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The prevalence of pulmonary tuberculosis among miners from the Karonga, Rumphi, Kasungu and Lilongwe Districts of Malawi in 2019

Ethel Rambiki
Andrew Dimba
Wingston Ng’ambi
Knox Banda
Belaineh Girma
Birru Shight
Levi Lwanda
Levi Lwanda
Isaias Dambe
Jaya Prasad Tripathy
Mumbi Chola
Pascalina Chanda -Kapata
James Mpunga
Damson Kathyola



Miners in sub-Saharan Africa have a greater risk of tuberculosis (TB) than any other working population in the world. In spite of the presence of large and vulnerable population of miners in Malawi, no previous study has aimed to assess the burden of TB among these miners. This study aimed to determine the prevalence of pulmonary tuberculosis (PTB) and health-seeking behaviour (HSB) in a population of miners in Malawi, and a range of associated factors. Our goal was to develop a method to identify missing cases of TB.
We conducted a cross-sectional study in the Karonga, Rumphi, Kasungu and Lilongwe districts of Malawi in 2019. We calculated frequencies, proportions, odds ratios (ORs) and their 95% confidence intervals (95% CIs), and used the chi-square test in STATA version15.1 to investigate the burden and magnitude of PTB in the mining sector. Bivariate and multivariate logistic regression models were also fitted for PTB and HSB.
Of the 2400 miners approached, we were able to interview 2013 (84%). Of these, 1435 (71%) were males, 1438 (71%) had known HIV status and 272 (14%) had PTB. Multivariate analysis showed that the miners performing informal mining were 50% more likely to develop PTB compared with those in formal mining (adjusted odds ratio [AOR]=1.50, 95% CI: 1.10–2.05, P=0.01). A total of 459 (23% of 2013) miners had presumptive TB. Of these, 120 (26%) sought health care; 80% sought health care at health facilities. Multivariate analysis also showed that miners who experienced night sweats were less likely to seek health care compared with those without night sweats (AOR=0.52, 95% CI: 0.30–0.90, P=0.02).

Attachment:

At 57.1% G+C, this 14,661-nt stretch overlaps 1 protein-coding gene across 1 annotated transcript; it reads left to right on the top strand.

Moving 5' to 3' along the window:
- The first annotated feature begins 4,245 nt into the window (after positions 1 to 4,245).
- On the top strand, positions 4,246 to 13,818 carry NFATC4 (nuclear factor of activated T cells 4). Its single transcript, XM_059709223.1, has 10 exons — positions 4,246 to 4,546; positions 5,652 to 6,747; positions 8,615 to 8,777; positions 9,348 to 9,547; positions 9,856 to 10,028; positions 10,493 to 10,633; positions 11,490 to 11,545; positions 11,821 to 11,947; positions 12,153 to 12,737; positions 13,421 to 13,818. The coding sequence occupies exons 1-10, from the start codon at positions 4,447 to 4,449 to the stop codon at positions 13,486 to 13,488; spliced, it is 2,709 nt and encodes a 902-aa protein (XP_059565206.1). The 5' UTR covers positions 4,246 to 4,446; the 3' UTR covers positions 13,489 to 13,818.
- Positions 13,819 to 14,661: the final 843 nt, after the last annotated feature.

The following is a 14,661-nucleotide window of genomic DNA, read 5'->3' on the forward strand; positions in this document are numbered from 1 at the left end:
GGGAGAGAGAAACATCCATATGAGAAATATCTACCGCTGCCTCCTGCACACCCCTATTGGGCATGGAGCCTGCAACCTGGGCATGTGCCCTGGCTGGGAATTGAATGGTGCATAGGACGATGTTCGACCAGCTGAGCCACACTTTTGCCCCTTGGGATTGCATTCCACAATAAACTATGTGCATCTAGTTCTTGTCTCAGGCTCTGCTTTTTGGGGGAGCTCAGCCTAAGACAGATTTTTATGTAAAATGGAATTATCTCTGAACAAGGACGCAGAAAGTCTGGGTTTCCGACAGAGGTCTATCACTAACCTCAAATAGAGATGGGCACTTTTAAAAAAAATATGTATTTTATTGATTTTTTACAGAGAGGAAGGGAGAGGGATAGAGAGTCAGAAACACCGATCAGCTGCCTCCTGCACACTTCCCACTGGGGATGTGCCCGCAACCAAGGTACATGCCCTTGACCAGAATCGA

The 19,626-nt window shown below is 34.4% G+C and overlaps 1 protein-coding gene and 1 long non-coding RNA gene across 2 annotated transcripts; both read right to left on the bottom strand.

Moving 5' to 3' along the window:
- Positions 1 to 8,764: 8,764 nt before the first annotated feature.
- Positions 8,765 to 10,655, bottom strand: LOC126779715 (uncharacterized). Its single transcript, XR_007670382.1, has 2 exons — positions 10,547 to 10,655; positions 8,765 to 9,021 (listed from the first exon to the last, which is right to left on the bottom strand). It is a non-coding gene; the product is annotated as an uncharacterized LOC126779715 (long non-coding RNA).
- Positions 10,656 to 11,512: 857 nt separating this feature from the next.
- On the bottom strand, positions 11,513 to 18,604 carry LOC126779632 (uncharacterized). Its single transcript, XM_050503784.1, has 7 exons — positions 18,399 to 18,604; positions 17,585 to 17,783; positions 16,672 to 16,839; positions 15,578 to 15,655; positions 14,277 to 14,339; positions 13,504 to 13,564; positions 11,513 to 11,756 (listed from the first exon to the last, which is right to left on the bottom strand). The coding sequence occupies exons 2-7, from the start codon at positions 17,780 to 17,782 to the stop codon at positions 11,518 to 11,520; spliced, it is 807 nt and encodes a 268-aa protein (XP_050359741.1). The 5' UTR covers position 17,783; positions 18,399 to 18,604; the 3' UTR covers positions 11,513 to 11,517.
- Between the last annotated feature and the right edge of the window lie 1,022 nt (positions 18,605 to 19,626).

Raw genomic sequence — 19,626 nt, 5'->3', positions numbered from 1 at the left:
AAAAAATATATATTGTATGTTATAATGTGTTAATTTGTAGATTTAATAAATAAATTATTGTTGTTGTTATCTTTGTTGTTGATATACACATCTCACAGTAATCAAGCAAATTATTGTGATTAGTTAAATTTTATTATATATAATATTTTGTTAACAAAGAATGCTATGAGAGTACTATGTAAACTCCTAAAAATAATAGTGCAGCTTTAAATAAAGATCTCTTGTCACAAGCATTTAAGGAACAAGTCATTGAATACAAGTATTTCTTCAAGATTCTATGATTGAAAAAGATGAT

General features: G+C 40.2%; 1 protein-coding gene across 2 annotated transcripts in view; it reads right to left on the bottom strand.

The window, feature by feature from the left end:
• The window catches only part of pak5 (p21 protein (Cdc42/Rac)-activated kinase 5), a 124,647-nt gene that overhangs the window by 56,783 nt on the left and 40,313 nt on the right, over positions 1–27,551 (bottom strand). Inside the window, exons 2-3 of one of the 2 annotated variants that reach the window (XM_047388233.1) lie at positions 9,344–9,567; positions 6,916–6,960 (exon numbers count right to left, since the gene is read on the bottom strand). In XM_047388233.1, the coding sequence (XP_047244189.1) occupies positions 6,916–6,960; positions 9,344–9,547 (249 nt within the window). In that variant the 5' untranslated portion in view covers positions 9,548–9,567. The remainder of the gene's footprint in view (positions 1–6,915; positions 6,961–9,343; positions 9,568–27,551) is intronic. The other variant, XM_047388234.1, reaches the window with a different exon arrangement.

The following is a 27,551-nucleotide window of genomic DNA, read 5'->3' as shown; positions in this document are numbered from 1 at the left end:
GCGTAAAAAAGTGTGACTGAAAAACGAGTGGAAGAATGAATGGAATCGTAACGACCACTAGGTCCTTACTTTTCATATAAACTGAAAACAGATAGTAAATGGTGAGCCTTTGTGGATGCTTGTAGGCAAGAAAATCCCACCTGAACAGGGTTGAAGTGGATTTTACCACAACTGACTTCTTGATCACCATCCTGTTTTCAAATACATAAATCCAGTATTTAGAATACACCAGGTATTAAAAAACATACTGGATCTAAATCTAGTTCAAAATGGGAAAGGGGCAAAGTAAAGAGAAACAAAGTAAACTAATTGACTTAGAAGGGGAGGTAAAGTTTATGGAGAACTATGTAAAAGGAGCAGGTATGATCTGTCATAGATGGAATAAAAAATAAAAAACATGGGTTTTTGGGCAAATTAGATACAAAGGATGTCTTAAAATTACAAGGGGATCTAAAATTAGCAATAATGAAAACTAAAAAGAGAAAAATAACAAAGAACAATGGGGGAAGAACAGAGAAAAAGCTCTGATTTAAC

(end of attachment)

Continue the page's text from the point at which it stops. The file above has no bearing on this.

The prevalence of PTB was higher among miners than in the general population. Consequently, targeted TB screening programmes for miners may represent a suitable strategy to adopt if we are to end TB by 2030. Poor health-seeking behaviours among miners is worrisome and further qualitative research is necessary to understand the barriers to accessing health care in these settings.


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eISSN: 1995-7262
print ISSN: 1995-7270